Brian Kelly's First Test at Notre Dame: Finishing Weis' Recruiting Big Board

Dan Scofield@BleedingGoldAnalyst IDecember 14, 2009

Now that the phones have been hung up, the pens set down, and the papers filed away, Brian Kelly was able to sit down in his new office and do what he does best—be a head football coach.

Kelly got his dream. Now, he must somehow turn that dream back into an elite football program.

On Sunday, Kelly took his first dip into the national recruiting scene, behind the phone as "Mr. Notre Dame" for the first time. His morning consisted of calling recruits and getting to know his inherited class of 18 verbal commitments.

Looming ahead, on December 21, is the final dead period for recruiting until National Signing Day on February 3. Outsiders might think the Irish are in trouble in regards to their recruiting class thanks to the firing of Charlie Weis and bringing in a new leader, only allowing two months in order to form relationships with committed and uncommitted recruits across the nation.

In what was the start of his failure, Weis received the keys in 2005 to his office a month late due to coming to South Bend after the Patriots' Super Bowl visit. This left Notre Dame with crucial holes in that years' recruiting class, unbalancing the depth, talent, and experience during Weis' tenure.

Kelly, learning a lesson from Weis' decision, left Cincinnati as soon as he could, only to get started on the recruiting trail. Because of this, the Irish will end up with a solid class, with potential to be a top-10 class by the beginning of February.

In most cases, de-commitments would be numerous and soft verbals would be listed down the board. However, thanks to Weis' final efforts, a class with a strong sense of unity, and the hot name of Brian Kelly in the college football world, the Irish are more focused on luring in the top prospects left on the big board rather than keeping the 18 together.

Despite one de-commitment from defensive end Chris Martin (verbal to Cal), the Irish received good news just a few hours later after the top defensive recruit left on Notre Dame's board, defensive tackle Louis Nix, gave his verbal to the university even though a coach was yet to be named.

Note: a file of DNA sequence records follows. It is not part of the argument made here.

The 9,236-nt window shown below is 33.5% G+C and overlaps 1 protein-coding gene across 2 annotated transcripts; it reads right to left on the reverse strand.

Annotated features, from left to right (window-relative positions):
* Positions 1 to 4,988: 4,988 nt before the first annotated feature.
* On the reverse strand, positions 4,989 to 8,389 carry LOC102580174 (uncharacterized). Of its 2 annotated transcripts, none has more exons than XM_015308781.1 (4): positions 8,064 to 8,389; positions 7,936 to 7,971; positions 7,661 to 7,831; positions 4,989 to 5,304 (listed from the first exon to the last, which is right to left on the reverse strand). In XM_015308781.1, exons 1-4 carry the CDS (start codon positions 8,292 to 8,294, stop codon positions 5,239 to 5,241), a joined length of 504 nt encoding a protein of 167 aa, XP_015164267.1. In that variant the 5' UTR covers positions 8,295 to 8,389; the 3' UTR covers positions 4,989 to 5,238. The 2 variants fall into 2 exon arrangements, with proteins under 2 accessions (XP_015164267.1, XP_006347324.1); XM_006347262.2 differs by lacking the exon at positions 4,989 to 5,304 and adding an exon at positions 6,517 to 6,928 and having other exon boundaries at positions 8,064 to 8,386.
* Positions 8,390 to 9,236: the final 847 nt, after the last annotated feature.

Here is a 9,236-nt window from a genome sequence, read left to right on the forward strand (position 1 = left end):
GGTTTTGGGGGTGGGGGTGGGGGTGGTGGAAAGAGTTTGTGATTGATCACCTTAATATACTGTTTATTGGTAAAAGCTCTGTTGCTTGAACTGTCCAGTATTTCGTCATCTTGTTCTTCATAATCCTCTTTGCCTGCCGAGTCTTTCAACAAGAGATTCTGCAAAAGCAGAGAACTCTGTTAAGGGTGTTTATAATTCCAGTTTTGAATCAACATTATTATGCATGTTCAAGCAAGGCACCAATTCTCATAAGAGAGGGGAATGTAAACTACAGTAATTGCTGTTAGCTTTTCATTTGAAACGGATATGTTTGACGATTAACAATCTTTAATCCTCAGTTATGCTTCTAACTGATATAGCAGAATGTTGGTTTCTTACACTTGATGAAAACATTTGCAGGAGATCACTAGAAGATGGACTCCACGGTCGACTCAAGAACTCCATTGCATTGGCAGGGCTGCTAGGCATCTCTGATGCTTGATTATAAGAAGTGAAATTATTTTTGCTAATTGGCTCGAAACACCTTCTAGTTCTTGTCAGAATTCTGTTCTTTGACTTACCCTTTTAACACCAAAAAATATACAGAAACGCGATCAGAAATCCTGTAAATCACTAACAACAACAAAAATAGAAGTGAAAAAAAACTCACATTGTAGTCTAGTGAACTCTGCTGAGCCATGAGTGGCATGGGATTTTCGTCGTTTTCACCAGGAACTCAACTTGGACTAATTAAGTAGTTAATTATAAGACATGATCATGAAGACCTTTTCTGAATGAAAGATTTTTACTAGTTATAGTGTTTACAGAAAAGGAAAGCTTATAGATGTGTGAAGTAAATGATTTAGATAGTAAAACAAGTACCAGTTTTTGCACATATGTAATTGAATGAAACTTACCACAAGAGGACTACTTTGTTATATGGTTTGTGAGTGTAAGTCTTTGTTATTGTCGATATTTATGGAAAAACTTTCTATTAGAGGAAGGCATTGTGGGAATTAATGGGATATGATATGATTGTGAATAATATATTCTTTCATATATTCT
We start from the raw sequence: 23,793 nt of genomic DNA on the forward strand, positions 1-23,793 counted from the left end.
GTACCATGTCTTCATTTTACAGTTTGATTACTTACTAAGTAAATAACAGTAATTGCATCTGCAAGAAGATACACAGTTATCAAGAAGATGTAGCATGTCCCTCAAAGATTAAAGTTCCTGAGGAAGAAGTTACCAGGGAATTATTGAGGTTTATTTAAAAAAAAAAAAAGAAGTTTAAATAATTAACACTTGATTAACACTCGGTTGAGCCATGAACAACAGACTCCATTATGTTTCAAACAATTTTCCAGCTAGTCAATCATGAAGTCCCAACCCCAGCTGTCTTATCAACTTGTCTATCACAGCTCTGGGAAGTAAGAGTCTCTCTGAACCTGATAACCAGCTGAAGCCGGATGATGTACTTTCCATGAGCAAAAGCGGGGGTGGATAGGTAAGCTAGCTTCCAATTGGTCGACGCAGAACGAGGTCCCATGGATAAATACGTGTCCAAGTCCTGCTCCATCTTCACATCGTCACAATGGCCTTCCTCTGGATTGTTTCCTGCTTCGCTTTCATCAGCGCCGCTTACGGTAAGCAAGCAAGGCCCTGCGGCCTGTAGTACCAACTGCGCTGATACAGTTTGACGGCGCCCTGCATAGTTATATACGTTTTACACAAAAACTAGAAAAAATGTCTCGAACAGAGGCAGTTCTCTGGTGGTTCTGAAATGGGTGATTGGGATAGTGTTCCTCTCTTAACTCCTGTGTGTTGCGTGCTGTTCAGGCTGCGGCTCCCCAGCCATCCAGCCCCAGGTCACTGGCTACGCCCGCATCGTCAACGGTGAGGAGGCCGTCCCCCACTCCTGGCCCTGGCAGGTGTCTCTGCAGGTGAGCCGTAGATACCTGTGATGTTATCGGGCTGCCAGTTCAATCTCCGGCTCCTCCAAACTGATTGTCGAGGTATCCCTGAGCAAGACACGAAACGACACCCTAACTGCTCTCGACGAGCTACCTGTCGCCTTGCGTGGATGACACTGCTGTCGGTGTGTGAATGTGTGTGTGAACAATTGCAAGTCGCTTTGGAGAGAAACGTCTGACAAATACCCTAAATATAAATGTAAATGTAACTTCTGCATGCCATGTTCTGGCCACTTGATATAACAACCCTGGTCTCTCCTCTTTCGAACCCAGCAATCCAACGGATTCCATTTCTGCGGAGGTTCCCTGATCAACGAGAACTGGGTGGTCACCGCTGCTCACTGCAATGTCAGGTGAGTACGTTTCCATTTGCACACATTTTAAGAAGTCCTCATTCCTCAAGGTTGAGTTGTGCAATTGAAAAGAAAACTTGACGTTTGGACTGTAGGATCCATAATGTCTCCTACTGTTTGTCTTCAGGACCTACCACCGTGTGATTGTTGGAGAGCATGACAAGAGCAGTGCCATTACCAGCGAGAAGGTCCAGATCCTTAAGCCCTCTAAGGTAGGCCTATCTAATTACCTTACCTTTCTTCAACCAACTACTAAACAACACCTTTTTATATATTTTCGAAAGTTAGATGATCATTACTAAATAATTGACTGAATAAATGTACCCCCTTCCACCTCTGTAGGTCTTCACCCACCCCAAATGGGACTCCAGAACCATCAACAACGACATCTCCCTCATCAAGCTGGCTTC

Still sitting in the top 15 on both Rivals and Scout in the team recruiting rankings, Kelly must turn his focus to the likes of OL Seantrel Henderson, ATH Corey Cooper, OT Matt James, ATH Anthony Barr, and DE Ego Ferguson, and at least a half-dozen other prospects.

Henderson, the No.1 recruit in the nation, would be a huge get for Kelly if he can finish what Weis and his staff started. By getting Henderson to sign his name on the dotted line, he would get a starter at left tackle for next season along with proof that Kelly is going to be a factor on the national recruiting stage.

Another must-get for the Irish is Anthony Barr. He has too many Notre Dame connections to pass up, being the son of Tony Brooks and the nephew of Reggie Brooks. Losing Barr to UCLA would raise some flags by the Notre Dame community, especially given the potential they would be losing to the Bruins.

Matt James, an offensive tackle out of Cincinnati, had named his leaders as the Irish and the Bearcats just a few weeks ago. Now with Kelly in South Bend, there is no reason for him not to be in blue and gold come next year.

For Kelly, closing this year's recruiting class will be his first major test.

By keeping the closely-knit group already committed together and adding a few other elite names, the Irish could find themselves sitting in the top-10 and off to a great start in the Kelly era of Notre Dame football.